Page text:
Robert Edward "Ted" Turner '60
Year Inducted: 1974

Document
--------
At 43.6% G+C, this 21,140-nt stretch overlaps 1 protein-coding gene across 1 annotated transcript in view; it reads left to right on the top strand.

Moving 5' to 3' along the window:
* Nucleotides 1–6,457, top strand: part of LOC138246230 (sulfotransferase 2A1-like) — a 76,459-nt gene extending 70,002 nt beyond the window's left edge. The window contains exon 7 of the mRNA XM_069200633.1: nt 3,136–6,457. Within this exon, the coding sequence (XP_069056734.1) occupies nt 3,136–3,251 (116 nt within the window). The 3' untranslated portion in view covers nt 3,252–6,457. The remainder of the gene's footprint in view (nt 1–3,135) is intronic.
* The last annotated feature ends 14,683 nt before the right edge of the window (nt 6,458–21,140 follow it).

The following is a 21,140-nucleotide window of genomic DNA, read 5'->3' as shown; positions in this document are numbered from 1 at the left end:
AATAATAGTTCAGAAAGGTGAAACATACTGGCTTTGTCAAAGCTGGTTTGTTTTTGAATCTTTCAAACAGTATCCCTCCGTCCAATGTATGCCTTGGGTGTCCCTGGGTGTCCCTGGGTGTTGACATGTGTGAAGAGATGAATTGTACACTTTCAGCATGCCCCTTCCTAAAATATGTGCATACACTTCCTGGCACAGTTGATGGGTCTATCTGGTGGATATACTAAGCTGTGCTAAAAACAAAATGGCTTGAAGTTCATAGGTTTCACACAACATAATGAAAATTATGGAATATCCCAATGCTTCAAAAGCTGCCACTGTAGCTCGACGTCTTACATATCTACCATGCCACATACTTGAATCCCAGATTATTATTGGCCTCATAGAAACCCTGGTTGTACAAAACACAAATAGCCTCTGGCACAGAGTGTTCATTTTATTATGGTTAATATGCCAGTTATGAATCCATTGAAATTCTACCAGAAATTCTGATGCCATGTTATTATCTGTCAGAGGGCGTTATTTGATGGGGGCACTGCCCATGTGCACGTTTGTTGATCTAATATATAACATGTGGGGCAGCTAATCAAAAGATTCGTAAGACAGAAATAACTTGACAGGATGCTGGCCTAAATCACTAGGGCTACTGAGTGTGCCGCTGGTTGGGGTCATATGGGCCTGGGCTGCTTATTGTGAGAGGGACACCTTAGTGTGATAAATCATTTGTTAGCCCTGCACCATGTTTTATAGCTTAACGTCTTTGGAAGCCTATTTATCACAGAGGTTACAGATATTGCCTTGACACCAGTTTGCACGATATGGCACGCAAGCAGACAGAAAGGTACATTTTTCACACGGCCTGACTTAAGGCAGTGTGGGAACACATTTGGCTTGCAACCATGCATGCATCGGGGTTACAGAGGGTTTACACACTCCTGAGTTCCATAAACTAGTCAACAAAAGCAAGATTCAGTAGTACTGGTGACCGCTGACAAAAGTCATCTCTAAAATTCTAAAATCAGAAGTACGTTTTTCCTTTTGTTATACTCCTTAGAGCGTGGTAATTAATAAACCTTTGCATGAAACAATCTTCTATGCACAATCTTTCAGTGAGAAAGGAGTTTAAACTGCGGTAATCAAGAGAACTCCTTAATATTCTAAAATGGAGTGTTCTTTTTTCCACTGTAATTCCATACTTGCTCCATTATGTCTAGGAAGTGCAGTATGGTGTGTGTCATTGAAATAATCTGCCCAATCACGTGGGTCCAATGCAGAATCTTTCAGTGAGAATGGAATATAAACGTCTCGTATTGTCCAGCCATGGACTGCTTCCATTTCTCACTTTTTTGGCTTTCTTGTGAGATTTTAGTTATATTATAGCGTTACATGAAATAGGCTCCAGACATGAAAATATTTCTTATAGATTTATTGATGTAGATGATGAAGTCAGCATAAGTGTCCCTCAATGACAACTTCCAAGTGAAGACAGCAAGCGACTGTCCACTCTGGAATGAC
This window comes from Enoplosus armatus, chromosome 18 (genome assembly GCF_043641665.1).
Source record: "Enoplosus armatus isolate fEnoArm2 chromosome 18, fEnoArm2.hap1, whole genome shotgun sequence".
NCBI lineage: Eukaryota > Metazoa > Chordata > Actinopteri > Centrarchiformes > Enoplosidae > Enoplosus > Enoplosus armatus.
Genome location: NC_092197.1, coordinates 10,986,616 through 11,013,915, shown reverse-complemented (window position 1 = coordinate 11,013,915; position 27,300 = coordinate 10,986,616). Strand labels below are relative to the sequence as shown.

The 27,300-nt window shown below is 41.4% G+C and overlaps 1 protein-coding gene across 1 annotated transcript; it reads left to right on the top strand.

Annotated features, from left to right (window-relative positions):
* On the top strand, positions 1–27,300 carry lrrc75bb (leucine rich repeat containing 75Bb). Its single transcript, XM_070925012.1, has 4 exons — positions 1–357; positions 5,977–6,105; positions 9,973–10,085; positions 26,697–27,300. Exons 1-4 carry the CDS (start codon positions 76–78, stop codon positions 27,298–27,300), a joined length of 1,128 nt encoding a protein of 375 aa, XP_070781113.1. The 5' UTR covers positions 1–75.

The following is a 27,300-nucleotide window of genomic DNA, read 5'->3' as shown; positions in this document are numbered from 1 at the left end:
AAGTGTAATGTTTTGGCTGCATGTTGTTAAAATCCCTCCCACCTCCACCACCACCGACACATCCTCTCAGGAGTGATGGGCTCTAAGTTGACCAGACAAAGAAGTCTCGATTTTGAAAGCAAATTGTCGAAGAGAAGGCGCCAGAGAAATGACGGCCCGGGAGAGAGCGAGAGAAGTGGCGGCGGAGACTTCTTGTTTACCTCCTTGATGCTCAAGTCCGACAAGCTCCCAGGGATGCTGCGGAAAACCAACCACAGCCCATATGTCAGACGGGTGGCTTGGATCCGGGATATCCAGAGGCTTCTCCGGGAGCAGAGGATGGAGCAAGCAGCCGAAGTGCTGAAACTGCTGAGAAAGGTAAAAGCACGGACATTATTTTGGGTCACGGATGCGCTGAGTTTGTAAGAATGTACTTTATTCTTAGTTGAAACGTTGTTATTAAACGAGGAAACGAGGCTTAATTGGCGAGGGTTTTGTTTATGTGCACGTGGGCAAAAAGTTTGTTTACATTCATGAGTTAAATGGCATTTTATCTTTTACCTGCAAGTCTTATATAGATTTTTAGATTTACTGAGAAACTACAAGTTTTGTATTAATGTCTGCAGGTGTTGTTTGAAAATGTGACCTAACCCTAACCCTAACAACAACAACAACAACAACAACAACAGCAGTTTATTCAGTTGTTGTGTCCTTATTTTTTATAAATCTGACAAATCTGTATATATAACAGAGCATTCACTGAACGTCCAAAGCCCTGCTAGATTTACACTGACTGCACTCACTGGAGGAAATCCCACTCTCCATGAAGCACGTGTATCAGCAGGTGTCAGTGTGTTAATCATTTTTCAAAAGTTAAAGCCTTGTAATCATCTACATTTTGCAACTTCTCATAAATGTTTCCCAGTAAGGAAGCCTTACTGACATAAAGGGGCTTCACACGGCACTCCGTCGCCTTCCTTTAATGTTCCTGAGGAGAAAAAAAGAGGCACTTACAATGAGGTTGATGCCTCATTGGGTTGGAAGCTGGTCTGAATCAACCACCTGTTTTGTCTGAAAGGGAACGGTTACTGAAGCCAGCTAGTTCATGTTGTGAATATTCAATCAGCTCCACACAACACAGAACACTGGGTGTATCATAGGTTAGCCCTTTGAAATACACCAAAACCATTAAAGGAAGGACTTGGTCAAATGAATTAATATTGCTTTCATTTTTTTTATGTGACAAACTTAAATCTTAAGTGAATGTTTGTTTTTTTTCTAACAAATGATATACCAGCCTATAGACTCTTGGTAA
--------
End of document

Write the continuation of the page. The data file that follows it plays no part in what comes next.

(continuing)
Robert Edward “Ted” Turner ’60 is the BobbyOrr of his profession, probably the top ocean racer in the world.In both 1970 and 1974, Turner won the Martini and Rossi Yachtsmanof the Year Award, the highest honor that anyone can bestow inracing and the equivalent of football’s Heisman Trophy. In1970, Turner won this award by beating out Bill Ficker, who hadjust successfully defended the America’s Cup. This year,Turner won the award in a cakewalk. Ted Turner has won just aboutevery major race in the world. There is one exception – thenew Around the World Race, scheduled for 1975, a 190-day race withtwo legs, each one 14,000 miles. Turner hasn’t won this onebecause he hasn’t entered it yet. Sometimes, Turner can wintwo major races at the same time. In 1970, while racing in theSouthern Circuit competition, he took two days off, flew toAustralia, won the coveted Gold Cup there, then flew back to theStates, picked up where he left off, and still managed to win theSouthern Circuit. Turner started when he was a boy, sailing in thePenguin, a racing dinghy that in gusty weather has no morestability than a soap dish. He soon became known as “TurnoverTurner, the Capsize Kid.” During his Brown years he wasundefeated as a collegiate dinghy sailor, was captain of thesailing team, Commodore of the Brown Yacht Club, and a member ofKappa Sigma fraternity. Turner won three national titles inclose-circuit sailing – Y-Flyer, Flying Dutchman, and5.5-meter – before he went to ocean racing in 1964. A gung-hosailor, Turner has earned the reputation of a man who drives self,crew and boat to the limit, a man who plays hard inside the rules.Ted Turner plays just as hard in the business world, where he ispresident of Turner Communications Corporation of Atlanta, anamalgam of billboard companies and radio and TVstations.